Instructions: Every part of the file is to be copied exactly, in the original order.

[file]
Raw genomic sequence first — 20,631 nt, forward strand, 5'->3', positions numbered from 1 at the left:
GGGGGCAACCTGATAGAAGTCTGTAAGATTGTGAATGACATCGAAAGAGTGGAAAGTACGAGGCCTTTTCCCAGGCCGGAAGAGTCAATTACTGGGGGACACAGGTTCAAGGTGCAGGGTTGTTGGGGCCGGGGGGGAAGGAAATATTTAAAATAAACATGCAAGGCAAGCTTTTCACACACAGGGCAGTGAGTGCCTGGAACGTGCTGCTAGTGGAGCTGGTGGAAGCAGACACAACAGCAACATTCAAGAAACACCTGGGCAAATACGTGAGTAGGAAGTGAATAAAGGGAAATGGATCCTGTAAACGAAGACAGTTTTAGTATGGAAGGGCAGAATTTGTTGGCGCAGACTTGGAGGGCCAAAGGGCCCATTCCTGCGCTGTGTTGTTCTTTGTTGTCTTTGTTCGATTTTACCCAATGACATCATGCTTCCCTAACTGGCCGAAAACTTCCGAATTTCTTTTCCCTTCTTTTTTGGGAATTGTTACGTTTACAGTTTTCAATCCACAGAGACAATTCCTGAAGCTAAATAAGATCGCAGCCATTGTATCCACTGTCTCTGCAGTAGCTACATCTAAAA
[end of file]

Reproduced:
Raw genomic sequence first — 20,631 nt, forward strand, 5'->3', positions numbered from 1 at the left:
GGGGGCAACCTGATAGAAGTCTGTAAGATTGTGAATGACATCGAAAGAGTGGAAAGTACGAGGCCTTTTCCCAGGCCGGAAGAGTCAATTACTGGGGGACACAGGTTCAAGGTGCAGGGTTGTTGGGGCCGGGGGGGAAGGAAATATTTAAAATAAACATGCAAGGCAAGCTTTTCACACACAGGGCAGTGAGTGCCTGGAACGTGCTGCTAGTGGAGCTGGTGGAAGCAGACACAACAGCAACATTCAAGAAACACCTGGGCAAATACGTGAGTAGGAAGTGAATAAAGGGAAATGGATCCTGTAAACGAAGACAGTTTTAGTATGGAAGGGCAGAATTTGTTGGCGCAGACTTGGAGGGCCAAAGGGCCCATTCCTGCGCTGTGTTGTTCTTTGTTGTCTTTGTTCGATTTTACCCAATGACATCATGCTTCCCTAACTGGCCGAAAACTTCCGAATTTCTTTTCCCTTCTTTTTTGGGAATTGTTACGTTTACAGTTTTCAATCCACAGAGACAATTCCTGAAGCTAAATAAGATCGCAGCCATTGTATCCACTGTCTCTGCAGTAGCTACATCTAAAA